Web Sites:
Victory Kicks Bandcamp

Further Listening:
Pilots Of Japan, French Kicks

Review: epic45 – Monument EP

Although it’s only been two years, it seems like an age since we last heard from epic45. This is more a reflection of their prolific output thus far and the core members of the band, Rob Glover and Ben Holton, have hardly been slacking in the meantime. Whether reveling in vintage electronic pop (in the case of Glover) or the joyous, harmonic glories of Holton’s My Autumn Empire, the duo have been creating their own individual take on nostalgia. Nevertheless, it’s good to have them back together again even if ‘Monument EP’ features a mere three new tracks.

epic45 EP Cover

‘Defeat’ begins the EP in subdued, minimalist and rather morose fashion, with Holton whispering “these are the end days” (hopefully not a premonition for the future of the band) over a primitive foundation of beats. The title track is made of several more layers and takes a more familiar approach for those accustomed to epic45’s previous offerings, with pretty guitar patterns and choral voices resembling a summer’s dream, particularly for the exquisite coda. ‘Skeletons’ is dreamier still. Indeed, Holton has emerged as a much more strident vocalist on his My Autumn Empire albums so even when he’s singing dark lyrics such as “It’s like you’re dead” over a blissful arrangement, it still sounds like the sweetest music.

A cover of Tears For Tears’ ‘Ideas As Opiates’ is treated with a hushed piano-led reverence; Holton’s warm, soothing tones providing a satisfying alternative to Roland Orzabal’s low register. There are two alternative takes of ‘Monument’ added to the end of the EP. The first by ISAN begins with steady electronic pulses but by its denouement it is positively dripping with lovely vapour trails whilst ‘Monument II’, recorded with ex-Disco Inferno man Ian Crause, witnesses the collective in full-on experimental mode, in keeping with the adventurous spirit of their collaborator’s former band.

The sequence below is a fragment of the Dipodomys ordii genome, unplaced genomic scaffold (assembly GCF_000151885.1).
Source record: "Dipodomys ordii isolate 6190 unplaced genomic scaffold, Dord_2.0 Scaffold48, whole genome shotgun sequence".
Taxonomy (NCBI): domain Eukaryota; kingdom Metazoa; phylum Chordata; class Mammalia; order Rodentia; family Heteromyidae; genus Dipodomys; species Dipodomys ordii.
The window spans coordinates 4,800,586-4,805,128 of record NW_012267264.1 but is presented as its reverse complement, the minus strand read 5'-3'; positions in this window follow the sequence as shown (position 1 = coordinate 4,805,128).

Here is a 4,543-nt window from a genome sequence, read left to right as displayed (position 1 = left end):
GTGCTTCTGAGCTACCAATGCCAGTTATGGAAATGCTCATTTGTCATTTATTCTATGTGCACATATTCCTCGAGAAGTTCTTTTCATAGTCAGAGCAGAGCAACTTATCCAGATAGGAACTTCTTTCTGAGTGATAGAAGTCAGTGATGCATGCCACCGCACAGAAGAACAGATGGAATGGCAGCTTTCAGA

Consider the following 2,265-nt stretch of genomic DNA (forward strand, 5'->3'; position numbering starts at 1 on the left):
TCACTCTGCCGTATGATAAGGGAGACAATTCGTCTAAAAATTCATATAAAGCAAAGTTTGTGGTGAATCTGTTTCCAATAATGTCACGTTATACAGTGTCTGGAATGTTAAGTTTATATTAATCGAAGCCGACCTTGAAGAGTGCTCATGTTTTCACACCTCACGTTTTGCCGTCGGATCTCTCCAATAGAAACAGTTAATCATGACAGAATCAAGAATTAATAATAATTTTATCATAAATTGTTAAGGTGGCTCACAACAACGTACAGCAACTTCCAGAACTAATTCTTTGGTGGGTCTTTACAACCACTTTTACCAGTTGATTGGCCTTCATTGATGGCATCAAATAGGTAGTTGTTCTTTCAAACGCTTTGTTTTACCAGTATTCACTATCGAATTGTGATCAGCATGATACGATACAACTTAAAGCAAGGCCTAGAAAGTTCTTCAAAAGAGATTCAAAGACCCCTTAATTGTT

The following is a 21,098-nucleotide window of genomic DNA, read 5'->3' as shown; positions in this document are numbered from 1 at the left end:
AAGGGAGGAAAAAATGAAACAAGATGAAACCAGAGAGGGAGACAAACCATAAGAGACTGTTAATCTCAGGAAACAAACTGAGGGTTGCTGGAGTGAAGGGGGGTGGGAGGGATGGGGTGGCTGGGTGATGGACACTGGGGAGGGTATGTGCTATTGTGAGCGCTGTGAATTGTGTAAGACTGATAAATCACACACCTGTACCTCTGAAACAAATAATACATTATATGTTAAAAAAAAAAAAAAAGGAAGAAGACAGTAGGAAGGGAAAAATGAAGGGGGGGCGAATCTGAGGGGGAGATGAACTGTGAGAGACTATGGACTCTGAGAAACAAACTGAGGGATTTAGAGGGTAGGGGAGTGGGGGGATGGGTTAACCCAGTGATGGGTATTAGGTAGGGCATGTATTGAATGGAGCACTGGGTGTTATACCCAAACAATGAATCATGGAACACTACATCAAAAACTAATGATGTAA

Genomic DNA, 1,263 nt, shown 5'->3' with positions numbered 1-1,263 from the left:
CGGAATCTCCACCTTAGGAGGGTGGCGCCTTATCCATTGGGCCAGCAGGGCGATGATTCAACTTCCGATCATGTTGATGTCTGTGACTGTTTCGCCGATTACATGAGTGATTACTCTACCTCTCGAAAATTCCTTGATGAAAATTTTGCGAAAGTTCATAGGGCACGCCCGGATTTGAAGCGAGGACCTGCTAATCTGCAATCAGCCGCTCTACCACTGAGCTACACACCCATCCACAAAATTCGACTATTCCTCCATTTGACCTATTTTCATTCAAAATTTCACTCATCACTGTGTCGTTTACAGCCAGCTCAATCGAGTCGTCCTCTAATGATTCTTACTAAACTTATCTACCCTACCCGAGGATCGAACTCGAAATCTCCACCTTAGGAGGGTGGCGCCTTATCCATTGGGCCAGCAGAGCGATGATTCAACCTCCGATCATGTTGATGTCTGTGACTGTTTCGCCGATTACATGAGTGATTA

They’ve not been away long enough for ‘Monument’ to be considered a comeback but this EP is an elegant, refined return to the magic of epic45. The songs within may be too gentle and unassuming for some but the essence of what makes epic45 special is still very much there as those endless British summer holidays are once more brought into vivid form via some expertly arranged songwriting.

Web Sites:
epic45 Official Site
Wayside and Woodland Label and Shop Site
Video of epic45 – Monument

Further Listening:
My Autumn Empire, Field Harmonics, Depeche Mode, Robert Wyatt

Review: One Star Closer – Another Shape Of Purity